by Mark Harris
The stocks charted in Figure 1 look for all the world like typical charts you might find in a chartbook. I
have added a few uptrend and downtrend lines and shown how 52 (in the upper chart) seems to provide
long-term resistance, then support, and in the latter stages resistance again. I can't tell you what stocks
these are, because they aren't charts of real stocks: the charts were generated by my computer along with
thousands of others. They are shown as a family here because they all possess common statistical
Some years ago I became interested in modeling stock charts using stochastic methodsĄ that is, using
random numbers to drive the simulation.
I started off looking at random walks by letting p be today's closing price and getting tomorrow's price
from p + a x R, where R is a random number between -0.5 and +0.5 and a is a scaling factor. This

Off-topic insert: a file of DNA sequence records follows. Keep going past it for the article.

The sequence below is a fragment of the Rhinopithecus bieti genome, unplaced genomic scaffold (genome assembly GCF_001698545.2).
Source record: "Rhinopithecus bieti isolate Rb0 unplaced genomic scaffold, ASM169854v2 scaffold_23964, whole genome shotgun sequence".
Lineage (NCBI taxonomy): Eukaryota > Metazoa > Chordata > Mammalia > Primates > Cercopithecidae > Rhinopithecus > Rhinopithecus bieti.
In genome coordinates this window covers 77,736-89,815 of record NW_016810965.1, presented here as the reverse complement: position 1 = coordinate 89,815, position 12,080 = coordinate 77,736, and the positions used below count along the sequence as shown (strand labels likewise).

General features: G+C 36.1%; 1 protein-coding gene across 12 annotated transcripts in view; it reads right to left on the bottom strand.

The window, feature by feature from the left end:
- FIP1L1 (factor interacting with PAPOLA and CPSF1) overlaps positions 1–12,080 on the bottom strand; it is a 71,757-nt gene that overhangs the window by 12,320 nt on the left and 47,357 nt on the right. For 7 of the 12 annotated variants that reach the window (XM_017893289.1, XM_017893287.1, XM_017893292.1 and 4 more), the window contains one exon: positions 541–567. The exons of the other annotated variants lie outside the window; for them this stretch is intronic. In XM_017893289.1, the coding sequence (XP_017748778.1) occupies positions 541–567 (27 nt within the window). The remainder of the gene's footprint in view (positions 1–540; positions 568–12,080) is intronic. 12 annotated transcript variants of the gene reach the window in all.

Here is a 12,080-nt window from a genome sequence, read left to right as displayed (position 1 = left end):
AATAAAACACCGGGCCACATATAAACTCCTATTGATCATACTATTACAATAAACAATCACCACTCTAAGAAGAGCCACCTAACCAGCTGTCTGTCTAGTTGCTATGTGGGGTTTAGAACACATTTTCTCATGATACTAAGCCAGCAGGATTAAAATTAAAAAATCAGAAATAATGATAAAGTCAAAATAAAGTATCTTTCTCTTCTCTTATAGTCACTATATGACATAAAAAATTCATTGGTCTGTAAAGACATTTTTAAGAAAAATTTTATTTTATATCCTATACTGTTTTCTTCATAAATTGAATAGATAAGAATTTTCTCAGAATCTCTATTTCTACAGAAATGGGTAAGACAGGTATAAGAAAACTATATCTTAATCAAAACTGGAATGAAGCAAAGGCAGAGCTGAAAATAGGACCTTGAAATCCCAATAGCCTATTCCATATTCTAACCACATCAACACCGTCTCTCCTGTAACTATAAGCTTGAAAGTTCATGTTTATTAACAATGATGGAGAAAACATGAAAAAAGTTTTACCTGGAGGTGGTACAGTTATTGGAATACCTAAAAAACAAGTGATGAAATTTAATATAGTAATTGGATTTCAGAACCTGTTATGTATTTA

produces squiggly lines, but compared with a real plot of closing prices, the charts are neither
aesthetically pleasing nor do they produce the urge to dive in and apply technical analysis. what, in other
words, should the squiggles look like to approximate a real stock chart?
Here, naturally, we are far from scientific bedrock and getting into the realm of art. If a successful
simulation produces a chart that looks to me as if it came out of Daily Charts, it's not far from my
proclaiming, "I don't know much about art, but I know what kind of pictures I like to look at."